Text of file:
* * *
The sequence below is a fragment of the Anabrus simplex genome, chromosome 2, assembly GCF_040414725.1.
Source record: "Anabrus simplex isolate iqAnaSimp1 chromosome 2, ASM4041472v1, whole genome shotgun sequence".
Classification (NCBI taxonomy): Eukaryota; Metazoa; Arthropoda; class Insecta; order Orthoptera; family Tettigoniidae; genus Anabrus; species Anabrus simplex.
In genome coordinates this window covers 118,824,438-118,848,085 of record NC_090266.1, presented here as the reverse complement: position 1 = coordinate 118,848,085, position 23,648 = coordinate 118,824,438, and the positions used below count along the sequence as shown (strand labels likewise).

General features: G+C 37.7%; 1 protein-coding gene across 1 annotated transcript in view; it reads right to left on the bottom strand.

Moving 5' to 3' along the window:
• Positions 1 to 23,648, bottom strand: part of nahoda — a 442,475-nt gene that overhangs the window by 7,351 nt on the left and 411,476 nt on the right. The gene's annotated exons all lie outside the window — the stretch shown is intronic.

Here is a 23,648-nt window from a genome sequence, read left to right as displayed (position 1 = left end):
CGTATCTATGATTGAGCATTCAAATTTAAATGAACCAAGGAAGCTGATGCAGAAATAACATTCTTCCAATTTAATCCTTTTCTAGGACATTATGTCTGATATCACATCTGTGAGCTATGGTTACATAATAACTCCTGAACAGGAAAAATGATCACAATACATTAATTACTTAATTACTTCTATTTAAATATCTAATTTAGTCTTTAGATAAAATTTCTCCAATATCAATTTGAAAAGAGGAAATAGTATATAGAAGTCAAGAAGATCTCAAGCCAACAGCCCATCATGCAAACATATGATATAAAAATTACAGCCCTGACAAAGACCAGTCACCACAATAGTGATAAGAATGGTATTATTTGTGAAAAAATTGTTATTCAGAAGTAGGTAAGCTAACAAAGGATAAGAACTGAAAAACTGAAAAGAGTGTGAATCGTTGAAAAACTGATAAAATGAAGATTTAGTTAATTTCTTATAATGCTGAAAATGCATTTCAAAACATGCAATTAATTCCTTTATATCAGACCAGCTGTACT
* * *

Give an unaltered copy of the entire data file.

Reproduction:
The sequence below is a fragment of the Anabrus simplex genome, chromosome 2, assembly GCF_040414725.1.
Source record: "Anabrus simplex isolate iqAnaSimp1 chromosome 2, ASM4041472v1, whole genome shotgun sequence".
Classification (NCBI taxonomy): Eukaryota; Metazoa; Arthropoda; class Insecta; order Orthoptera; family Tettigoniidae; genus Anabrus; species Anabrus simplex.
In genome coordinates this window covers 118,824,438-118,848,085 of record NC_090266.1, presented here as the reverse complement: position 1 = coordinate 118,848,085, position 23,648 = coordinate 118,824,438, and the positions used below count along the sequence as shown (strand labels likewise).

General features: G+C 37.7%; 1 protein-coding gene across 1 annotated transcript in view; it reads right to left on the bottom strand.

Moving 5' to 3' along the window:
• Positions 1 to 23,648, bottom strand: part of nahoda — a 442,475-nt gene that overhangs the window by 7,351 nt on the left and 411,476 nt on the right. The gene's annotated exons all lie outside the window — the stretch shown is intronic.

Here is a 23,648-nt window from a genome sequence, read left to right as displayed (position 1 = left end):
CGTATCTATGATTGAGCATTCAAATTTAAATGAACCAAGGAAGCTGATGCAGAAATAACATTCTTCCAATTTAATCCTTTTCTAGGACATTATGTCTGATATCACATCTGTGAGCTATGGTTACATAATAACTCCTGAACAGGAAAAATGATCACAATACATTAATTACTTAATTACTTCTATTTAAATATCTAATTTAGTCTTTAGATAAAATTTCTCCAATATCAATTTGAAAAGAGGAAATAGTATATAGAAGTCAAGAAGATCTCAAGCCAACAGCCCATCATGCAAACATATGATATAAAAATTACAGCCCTGACAAAGACCAGTCACCACAATAGTGATAAGAATGGTATTATTTGTGAAAAAATTGTTATTCAGAAGTAGGTAAGCTAACAAAGGATAAGAACTGAAAAACTGAAAAGAGTGTGAATCGTTGAAAAACTGATAAAATGAAGATTTAGTTAATTTCTTATAATGCTGAAAATGCATTTCAAAACATGCAATTAATTCCTTTATATCAGACCAGCTGTACT